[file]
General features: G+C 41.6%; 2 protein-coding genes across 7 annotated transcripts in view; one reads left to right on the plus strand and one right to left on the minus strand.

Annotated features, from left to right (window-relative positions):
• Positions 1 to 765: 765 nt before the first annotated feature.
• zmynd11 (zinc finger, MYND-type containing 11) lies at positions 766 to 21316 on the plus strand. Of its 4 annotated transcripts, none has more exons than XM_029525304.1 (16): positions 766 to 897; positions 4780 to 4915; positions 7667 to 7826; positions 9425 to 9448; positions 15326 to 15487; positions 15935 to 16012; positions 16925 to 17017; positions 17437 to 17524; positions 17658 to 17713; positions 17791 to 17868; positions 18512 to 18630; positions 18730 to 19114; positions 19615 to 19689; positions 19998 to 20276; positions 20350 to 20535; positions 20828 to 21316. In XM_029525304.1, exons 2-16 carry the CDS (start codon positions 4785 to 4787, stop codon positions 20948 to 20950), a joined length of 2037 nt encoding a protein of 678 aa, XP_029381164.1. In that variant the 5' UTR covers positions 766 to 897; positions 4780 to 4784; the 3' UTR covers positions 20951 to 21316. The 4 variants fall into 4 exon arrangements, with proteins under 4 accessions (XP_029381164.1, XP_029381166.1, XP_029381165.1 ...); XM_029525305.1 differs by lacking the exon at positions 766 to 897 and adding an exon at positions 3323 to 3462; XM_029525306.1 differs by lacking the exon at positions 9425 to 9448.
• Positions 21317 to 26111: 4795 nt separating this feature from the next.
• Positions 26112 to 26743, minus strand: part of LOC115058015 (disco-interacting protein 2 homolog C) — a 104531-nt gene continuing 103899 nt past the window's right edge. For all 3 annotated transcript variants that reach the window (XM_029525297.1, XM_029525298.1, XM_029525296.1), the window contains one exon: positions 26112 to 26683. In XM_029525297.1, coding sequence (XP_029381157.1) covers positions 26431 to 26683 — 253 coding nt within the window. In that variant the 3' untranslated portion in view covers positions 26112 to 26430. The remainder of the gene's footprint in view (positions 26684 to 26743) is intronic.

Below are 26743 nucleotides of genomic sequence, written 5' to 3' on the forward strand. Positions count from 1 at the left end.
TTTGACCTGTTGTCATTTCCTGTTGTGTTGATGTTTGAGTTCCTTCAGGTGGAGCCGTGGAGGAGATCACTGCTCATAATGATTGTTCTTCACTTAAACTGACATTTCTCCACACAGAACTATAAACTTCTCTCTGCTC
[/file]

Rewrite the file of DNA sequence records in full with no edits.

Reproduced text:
General features: G+C 41.6%; 2 protein-coding genes across 7 annotated transcripts in view; one reads left to right on the plus strand and one right to left on the minus strand.

Annotated features, from left to right (window-relative positions):
• Positions 1 to 765: 765 nt before the first annotated feature.
• zmynd11 (zinc finger, MYND-type containing 11) lies at positions 766 to 21316 on the plus strand. Of its 4 annotated transcripts, none has more exons than XM_029525304.1 (16): positions 766 to 897; positions 4780 to 4915; positions 7667 to 7826; positions 9425 to 9448; positions 15326 to 15487; positions 15935 to 16012; positions 16925 to 17017; positions 17437 to 17524; positions 17658 to 17713; positions 17791 to 17868; positions 18512 to 18630; positions 18730 to 19114; positions 19615 to 19689; positions 19998 to 20276; positions 20350 to 20535; positions 20828 to 21316. In XM_029525304.1, exons 2-16 carry the CDS (start codon positions 4785 to 4787, stop codon positions 20948 to 20950), a joined length of 2037 nt encoding a protein of 678 aa, XP_029381164.1. In that variant the 5' UTR covers positions 766 to 897; positions 4780 to 4784; the 3' UTR covers positions 20951 to 21316. The 4 variants fall into 4 exon arrangements, with proteins under 4 accessions (XP_029381164.1, XP_029381166.1, XP_029381165.1 ...); XM_029525305.1 differs by lacking the exon at positions 766 to 897 and adding an exon at positions 3323 to 3462; XM_029525306.1 differs by lacking the exon at positions 9425 to 9448.
• Positions 21317 to 26111: 4795 nt separating this feature from the next.
• Positions 26112 to 26743, minus strand: part of LOC115058015 (disco-interacting protein 2 homolog C) — a 104531-nt gene continuing 103899 nt past the window's right edge. For all 3 annotated transcript variants that reach the window (XM_029525297.1, XM_029525298.1, XM_029525296.1), the window contains one exon: positions 26112 to 26683. In XM_029525297.1, coding sequence (XP_029381157.1) covers positions 26431 to 26683 — 253 coding nt within the window. In that variant the 3' untranslated portion in view covers positions 26112 to 26430. The remainder of the gene's footprint in view (positions 26684 to 26743) is intronic.

Below are 26743 nucleotides of genomic sequence, written 5' to 3' on the forward strand. Positions count from 1 at the left end.
TTTGACCTGTTGTCATTTCCTGTTGTGTTGATGTTTGAGTTCCTTCAGGTGGAGCCGTGGAGGAGATCACTGCTCATAATGATTGTTCTTCACTTAAACTGACATTTCTCCACACAGAACTATAAACTTCTCTCTGCTC